Though I'm not a huge fan of the mason jar method for custards, at least not a fan of serving them in the damned things. Too millennial for me, :wink:

    Most vacuum sealers, by the by, do not actually remove all oxygen, most aim for below 0.05% oxygen level, however I believe only really high end sealers and industrial grade equipment can achieve this. This could explain the apparent failure of the experiment. I don't think outside of a laboratory supply catalogue you're going to find ANYTHING that will pull an absolute vacuum.
     
  8. Jul 24, 2015 #8

    gic

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    I bought a small brick/paver for like .99 at home depot and I plop it on the packages, definitely solves the floating problem :)
     
  9. Jul 24, 2015 #9

    Zwiefel

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    The first time I tried to SV cauliflower I had a floating problem...combination of air pockets in florets and copious EVOO....I filled ziplock bags with water to solve it...I like your idea much better!
     
  10. Jul 24, 2015 #10

    JohnnyChance

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    Z do you have a chamber sealer or a clamp style pump sealer?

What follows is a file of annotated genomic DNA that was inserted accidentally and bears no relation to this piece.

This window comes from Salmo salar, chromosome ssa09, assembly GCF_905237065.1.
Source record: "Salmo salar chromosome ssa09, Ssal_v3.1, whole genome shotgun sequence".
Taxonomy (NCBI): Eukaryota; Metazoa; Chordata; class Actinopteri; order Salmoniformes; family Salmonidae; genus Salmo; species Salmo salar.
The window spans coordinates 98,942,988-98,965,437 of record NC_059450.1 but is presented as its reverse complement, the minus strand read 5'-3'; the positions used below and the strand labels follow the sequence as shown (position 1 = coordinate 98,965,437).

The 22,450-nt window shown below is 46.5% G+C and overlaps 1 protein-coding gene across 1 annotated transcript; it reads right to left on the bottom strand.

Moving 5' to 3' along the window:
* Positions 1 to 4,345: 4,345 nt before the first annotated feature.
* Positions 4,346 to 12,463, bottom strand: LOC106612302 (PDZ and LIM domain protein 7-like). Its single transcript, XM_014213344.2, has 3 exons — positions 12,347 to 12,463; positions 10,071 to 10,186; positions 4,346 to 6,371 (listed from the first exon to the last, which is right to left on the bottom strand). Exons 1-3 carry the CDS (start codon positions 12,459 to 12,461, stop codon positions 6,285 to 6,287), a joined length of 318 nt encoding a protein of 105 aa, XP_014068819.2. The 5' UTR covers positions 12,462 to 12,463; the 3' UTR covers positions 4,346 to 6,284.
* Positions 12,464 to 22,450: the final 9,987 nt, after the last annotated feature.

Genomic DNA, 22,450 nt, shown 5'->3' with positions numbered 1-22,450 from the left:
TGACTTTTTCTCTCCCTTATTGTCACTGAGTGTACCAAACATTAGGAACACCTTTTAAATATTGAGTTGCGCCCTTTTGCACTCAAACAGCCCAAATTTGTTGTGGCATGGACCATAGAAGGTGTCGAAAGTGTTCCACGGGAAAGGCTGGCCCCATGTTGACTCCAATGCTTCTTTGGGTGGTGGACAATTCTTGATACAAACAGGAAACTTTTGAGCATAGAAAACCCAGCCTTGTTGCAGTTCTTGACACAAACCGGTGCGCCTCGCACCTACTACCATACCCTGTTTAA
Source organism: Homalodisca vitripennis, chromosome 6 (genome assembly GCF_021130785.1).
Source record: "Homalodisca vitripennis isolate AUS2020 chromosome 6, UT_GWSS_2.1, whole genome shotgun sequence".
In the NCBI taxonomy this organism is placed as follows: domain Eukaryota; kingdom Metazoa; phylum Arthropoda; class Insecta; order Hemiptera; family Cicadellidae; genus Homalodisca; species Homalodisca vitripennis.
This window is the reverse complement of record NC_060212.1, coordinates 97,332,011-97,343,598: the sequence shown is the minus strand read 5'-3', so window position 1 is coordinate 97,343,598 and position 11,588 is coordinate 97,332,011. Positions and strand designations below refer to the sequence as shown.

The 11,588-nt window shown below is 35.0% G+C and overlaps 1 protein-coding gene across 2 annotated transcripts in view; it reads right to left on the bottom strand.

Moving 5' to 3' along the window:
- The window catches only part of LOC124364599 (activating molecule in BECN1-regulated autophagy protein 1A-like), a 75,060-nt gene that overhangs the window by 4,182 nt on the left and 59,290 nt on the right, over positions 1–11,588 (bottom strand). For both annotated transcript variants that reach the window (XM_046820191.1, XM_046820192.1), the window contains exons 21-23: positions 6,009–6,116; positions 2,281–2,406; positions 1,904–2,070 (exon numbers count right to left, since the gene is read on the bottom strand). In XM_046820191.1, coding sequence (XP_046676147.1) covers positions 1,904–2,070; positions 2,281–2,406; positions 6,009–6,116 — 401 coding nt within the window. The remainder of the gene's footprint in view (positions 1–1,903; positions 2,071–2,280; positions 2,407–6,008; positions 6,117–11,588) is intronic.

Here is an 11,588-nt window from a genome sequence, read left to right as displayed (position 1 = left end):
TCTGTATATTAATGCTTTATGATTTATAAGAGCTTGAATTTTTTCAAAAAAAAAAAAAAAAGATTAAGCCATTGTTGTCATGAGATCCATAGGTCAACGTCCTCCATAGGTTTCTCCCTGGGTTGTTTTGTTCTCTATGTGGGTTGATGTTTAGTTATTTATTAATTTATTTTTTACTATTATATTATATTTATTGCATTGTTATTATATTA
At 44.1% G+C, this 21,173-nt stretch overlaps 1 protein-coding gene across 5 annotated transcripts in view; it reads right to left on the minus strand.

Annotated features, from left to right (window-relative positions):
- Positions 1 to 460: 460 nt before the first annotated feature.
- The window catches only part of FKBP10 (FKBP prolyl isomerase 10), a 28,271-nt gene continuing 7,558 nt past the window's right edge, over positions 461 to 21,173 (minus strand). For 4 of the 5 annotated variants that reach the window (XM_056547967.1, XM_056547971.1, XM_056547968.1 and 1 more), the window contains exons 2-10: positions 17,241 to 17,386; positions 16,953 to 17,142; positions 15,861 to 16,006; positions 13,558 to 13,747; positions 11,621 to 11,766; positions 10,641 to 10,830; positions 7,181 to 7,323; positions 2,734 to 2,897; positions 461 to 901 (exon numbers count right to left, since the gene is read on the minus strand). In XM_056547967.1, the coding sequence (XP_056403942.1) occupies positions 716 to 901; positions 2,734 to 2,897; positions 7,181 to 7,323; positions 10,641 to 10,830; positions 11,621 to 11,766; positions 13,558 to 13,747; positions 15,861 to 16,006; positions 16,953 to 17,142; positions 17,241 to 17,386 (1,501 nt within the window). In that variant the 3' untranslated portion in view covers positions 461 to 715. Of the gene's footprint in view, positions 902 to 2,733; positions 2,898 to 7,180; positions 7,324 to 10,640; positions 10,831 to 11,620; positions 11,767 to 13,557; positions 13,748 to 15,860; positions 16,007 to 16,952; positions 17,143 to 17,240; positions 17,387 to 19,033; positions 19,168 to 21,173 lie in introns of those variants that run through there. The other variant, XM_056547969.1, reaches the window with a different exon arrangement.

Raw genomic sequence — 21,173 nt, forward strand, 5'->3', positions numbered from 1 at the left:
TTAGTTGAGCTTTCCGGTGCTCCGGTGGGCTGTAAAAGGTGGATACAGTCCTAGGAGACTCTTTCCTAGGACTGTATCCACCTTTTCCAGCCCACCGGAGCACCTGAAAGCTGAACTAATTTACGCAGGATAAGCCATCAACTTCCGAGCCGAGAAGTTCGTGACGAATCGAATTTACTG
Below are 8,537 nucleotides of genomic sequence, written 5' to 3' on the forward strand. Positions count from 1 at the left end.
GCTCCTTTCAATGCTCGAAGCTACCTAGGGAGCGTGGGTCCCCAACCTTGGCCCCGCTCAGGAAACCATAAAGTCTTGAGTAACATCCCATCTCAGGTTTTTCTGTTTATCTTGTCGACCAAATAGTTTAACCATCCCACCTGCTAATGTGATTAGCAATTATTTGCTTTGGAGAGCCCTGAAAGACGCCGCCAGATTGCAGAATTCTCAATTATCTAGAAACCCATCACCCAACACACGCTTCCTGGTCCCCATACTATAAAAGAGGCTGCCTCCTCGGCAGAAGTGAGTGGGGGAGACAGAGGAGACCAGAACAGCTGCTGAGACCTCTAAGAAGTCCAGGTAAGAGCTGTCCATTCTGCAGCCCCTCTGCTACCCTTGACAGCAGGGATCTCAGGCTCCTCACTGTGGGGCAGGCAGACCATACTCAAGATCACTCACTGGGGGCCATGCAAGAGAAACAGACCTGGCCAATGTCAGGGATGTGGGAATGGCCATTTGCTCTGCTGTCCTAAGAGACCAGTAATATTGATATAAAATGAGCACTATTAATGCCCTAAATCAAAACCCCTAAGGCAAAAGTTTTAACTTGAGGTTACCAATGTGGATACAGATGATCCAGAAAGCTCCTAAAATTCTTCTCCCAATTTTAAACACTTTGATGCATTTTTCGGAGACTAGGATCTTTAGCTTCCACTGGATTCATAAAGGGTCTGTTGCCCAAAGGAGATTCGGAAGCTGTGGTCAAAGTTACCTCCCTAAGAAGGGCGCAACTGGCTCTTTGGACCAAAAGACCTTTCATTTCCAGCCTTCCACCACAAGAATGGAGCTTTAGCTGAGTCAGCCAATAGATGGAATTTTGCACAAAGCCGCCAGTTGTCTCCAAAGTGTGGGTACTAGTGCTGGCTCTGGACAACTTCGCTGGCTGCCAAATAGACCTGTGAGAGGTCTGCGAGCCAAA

11. Jul 24, 2015 #11

    Zwiefel

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    Chamber: VP-112
     
  12. Jul 24, 2015 #12

    JohnnyChance

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    I like vac sealing bags of water as my weights. Similar to the ziplocs, but more effective and wont bust open. Also good for holding pickles down under the brine.
     
  13. Jan 16, 2016 #13

    DDPslice

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    Can you Jerry rig a hook on the bottom of the pot/tub like a suction cupped hook like the ones in bathrooms. Get one of those black office paper clips and blamo! A SV anchor is born.
     
  14. Jan 16, 2016 #14

    Zwiefel

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    Interesting idea!
     
  15. Jan 10, 2017 #15

    mille162